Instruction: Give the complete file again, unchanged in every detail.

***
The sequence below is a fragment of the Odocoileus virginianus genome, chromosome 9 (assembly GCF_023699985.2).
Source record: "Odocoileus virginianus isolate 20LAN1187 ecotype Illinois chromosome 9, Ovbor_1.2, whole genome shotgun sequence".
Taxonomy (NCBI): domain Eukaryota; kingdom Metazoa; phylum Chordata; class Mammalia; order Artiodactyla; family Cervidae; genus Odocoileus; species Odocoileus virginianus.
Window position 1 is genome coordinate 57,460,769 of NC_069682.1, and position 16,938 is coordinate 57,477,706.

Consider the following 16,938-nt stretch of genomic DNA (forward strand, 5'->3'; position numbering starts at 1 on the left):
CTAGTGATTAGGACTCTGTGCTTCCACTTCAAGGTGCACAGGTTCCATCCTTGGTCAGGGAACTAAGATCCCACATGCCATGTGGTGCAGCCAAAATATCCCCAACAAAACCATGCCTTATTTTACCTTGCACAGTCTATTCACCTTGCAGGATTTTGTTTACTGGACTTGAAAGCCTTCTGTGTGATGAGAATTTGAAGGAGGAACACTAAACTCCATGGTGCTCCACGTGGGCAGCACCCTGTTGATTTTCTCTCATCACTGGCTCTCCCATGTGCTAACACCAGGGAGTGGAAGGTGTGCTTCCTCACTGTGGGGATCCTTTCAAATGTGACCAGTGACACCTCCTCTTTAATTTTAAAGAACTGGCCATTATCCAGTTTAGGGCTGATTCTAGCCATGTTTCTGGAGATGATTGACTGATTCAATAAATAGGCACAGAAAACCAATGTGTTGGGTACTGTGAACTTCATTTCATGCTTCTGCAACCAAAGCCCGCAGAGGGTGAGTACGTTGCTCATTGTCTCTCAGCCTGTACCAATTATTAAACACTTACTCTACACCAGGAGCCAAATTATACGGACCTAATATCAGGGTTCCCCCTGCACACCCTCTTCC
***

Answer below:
The sequence below is a fragment of the Odocoileus virginianus genome, chromosome 9 (assembly GCF_023699985.2).
Source record: "Odocoileus virginianus isolate 20LAN1187 ecotype Illinois chromosome 9, Ovbor_1.2, whole genome shotgun sequence".
Taxonomy (NCBI): domain Eukaryota; kingdom Metazoa; phylum Chordata; class Mammalia; order Artiodactyla; family Cervidae; genus Odocoileus; species Odocoileus virginianus.
Window position 1 is genome coordinate 57,460,769 of NC_069682.1, and position 16,938 is coordinate 57,477,706.

Consider the following 16,938-nt stretch of genomic DNA (forward strand, 5'->3'; position numbering starts at 1 on the left):
CTAGTGATTAGGACTCTGTGCTTCCACTTCAAGGTGCACAGGTTCCATCCTTGGTCAGGGAACTAAGATCCCACATGCCATGTGGTGCAGCCAAAATATCCCCAACAAAACCATGCCTTATTTTACCTTGCACAGTCTATTCACCTTGCAGGATTTTGTTTACTGGACTTGAAAGCCTTCTGTGTGATGAGAATTTGAAGGAGGAACACTAAACTCCATGGTGCTCCACGTGGGCAGCACCCTGTTGATTTTCTCTCATCACTGGCTCTCCCATGTGCTAACACCAGGGAGTGGAAGGTGTGCTTCCTCACTGTGGGGATCCTTTCAAATGTGACCAGTGACACCTCCTCTTTAATTTTAAAGAACTGGCCATTATCCAGTTTAGGGCTGATTCTAGCCATGTTTCTGGAGATGATTGACTGATTCAATAAATAGGCACAGAAAACCAATGTGTTGGGTACTGTGAACTTCATTTCATGCTTCTGCAACCAAAGCCCGCAGAGGGTGAGTACGTTGCTCATTGTCTCTCAGCCTGTACCAATTATTAAACACTTACTCTACACCAGGAGCCAAATTATACGGACCTAATATCAGGGTTCCCCCTGCACACCCTCTTCC